I’ve not concentrated and prepared so much on a race since the London Marathon 2012, so its not surprising that, in the past few days, I’ve been feeling a combination of nerves and excitement. Today started early catching the N19 night bus, along with a few dishevelled part-goers, to Hyde Park and then preparing my bike in the dark ahead of the race. It was cold; in fact the air temperature was so cold that the organisers shortened the swim by half to 750m. Personally I felt as though this played to my advantage and was relatively unfazed by the decision. As it happened, by the time my wave started at 7:45, I think it would have been fine to swim the full distance, but the decision had already been made. The great thing was that it was dry, not windy and we had clear skies to race in.
I’d been told to go hard from the gun on the swim, so I tried my best to latch on to someone else’s feet and gradually work my way through the field. The usual barging and bashing continued up until about 500m, and it was only towards the end that I managed to pull myself clear of it. I must have finished the swim in about 15th.
Transition was long, both in terms of how far you had to run and the time it took me to take my wetsuit off. Needless to say, mine was far from textbook and there is still plently of room for improvement there.
The bike course was fantastic; riding down Birdcage Walk, Whitehall and the Embankment all on closed roads. Frustratingly I did not have my Garmin on, otherwise I’d have definitely been out Strava segment hunting! Although I am strong on the run, I knew there would be other triathletes out there capable of posting a sub 33min time for 10k, so the aim was to try to make as much time up as possible on the bike. I went past Danny Russell (Highgate runner who I knew had run a sub-15 5k this summer) after about 8k and felt as though I needed to finish a good minute ahead of him on the bike given his running ability. At about 10k, I went hard over a bump and my seat post dropped by about 1.5 inches, which didn’t seem to impact my speed too much, rather it just made my bike position a little uncomfortable. I finished the bike in about 10th, ahead of a sizeable group of riders and then hit the run.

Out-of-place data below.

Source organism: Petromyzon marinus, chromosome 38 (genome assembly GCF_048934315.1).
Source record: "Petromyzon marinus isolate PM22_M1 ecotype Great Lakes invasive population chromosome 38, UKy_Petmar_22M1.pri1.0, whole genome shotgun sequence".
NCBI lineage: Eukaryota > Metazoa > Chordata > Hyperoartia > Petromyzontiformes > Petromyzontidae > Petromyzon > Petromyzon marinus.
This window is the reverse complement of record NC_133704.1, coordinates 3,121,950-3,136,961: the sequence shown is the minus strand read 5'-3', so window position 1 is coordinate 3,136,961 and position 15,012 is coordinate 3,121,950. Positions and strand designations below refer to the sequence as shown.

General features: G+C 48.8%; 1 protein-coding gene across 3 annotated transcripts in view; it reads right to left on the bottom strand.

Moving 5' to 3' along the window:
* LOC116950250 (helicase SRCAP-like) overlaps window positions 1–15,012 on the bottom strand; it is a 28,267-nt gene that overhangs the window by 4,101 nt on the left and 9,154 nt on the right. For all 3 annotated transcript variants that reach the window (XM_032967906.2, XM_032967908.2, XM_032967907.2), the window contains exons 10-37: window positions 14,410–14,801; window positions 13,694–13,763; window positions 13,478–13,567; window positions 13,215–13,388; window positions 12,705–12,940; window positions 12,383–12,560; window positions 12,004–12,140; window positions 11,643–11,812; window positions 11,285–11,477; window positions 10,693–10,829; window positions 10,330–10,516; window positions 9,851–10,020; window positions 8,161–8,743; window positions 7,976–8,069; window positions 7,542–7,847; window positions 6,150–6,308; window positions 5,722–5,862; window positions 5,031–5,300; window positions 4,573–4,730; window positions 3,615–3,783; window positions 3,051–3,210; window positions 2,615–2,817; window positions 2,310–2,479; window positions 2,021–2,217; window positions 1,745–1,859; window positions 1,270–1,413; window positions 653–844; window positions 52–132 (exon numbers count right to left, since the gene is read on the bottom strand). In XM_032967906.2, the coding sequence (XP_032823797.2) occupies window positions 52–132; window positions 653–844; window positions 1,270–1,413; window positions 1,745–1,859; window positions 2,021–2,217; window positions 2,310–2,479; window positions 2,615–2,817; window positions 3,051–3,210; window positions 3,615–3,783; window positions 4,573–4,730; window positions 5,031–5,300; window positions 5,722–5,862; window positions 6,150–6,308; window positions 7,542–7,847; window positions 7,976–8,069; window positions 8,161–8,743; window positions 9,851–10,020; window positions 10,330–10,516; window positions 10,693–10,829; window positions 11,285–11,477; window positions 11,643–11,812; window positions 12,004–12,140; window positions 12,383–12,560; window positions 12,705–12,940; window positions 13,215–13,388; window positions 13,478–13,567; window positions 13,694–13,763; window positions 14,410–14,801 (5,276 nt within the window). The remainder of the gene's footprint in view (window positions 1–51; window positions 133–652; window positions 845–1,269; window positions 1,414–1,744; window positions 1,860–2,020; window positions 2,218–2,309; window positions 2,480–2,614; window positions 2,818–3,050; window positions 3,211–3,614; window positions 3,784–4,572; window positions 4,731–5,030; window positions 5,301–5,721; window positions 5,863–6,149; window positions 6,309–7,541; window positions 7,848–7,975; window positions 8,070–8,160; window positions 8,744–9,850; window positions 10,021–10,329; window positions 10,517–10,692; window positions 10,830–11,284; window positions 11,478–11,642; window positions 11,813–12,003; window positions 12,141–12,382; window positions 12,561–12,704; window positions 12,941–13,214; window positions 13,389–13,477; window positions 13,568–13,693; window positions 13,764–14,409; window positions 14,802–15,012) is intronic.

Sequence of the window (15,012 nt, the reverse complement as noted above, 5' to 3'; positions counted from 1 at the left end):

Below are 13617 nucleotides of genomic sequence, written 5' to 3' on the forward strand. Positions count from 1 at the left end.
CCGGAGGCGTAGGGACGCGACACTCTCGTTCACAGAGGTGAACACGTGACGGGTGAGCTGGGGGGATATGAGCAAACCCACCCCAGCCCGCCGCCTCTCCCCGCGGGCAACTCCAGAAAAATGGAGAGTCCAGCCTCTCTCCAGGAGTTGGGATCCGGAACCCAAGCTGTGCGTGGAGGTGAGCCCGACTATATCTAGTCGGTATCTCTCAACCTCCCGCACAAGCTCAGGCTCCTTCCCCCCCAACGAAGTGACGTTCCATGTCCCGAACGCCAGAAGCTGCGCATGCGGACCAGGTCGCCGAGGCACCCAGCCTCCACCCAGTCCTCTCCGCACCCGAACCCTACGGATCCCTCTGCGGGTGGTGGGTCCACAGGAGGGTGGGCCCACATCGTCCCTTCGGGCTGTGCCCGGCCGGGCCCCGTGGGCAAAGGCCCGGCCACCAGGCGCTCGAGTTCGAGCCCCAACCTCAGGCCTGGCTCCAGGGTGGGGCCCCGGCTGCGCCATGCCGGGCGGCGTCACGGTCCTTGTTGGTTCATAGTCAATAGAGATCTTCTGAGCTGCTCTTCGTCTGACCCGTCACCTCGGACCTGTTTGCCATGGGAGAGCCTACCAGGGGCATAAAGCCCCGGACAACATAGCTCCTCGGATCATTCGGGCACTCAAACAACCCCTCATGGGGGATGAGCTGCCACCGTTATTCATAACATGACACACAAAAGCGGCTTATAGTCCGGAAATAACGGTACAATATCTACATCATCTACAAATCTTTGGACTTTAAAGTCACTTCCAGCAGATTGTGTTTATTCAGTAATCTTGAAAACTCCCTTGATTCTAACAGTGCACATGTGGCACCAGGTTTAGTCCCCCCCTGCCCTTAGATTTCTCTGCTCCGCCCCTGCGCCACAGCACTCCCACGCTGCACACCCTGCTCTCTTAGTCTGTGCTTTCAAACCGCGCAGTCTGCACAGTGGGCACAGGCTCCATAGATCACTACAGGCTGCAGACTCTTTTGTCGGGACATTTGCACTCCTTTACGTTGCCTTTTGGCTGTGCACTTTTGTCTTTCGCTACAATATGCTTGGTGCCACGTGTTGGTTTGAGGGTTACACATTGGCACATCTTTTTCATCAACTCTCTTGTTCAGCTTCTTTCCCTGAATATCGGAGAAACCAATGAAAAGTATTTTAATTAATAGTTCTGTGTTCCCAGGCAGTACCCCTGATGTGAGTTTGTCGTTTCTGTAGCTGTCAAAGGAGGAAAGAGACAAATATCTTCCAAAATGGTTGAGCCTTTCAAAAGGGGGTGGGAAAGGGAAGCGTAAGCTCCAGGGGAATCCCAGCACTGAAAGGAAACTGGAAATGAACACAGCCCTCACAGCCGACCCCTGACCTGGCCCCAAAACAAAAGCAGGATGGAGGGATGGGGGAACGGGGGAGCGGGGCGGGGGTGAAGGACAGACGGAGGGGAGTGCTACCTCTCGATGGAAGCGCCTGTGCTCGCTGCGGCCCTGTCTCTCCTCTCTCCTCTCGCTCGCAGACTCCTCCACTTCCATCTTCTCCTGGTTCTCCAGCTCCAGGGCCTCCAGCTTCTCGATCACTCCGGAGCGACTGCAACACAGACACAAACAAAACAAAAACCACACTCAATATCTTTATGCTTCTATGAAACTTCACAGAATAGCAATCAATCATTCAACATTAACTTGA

The run course was busy from the other waves, although there was still plenty of space to pass people and I so worked my way through the other runners. After just over a lap, Danny Russell came past me and I tried to keep up with him, but he was just too strong. It did give me a target follow and I made it my aim to keep him in sight. There was a lot of people out there cheering on the course and apologies if I didn’t acknowledge everyone supporting that I knew, lets just say I was well in the zone by this point. I didn’t feel as though my pace slowed throughout the run, in fact I finished with a sprint crossing the line in 1:49:33 which gave me 6th place in my age-group, 18th overall and 7th out of the Brits. A great day out, event and experience all round!
I’d certainly like to do more age-group races again and hopefully it’ll lead to other multisport opportunities. I’ve had a lot of help along the way, in particular from Alan Murchison for helping arrange a time-trial bike and some pacey cycle rides, my firm Capco for their support towards a time-trial bike, my parents for helping with all sorts of logistical things around training, my training mates for joining me on any cycles or runs, and all the support today to help get me round. Thank you!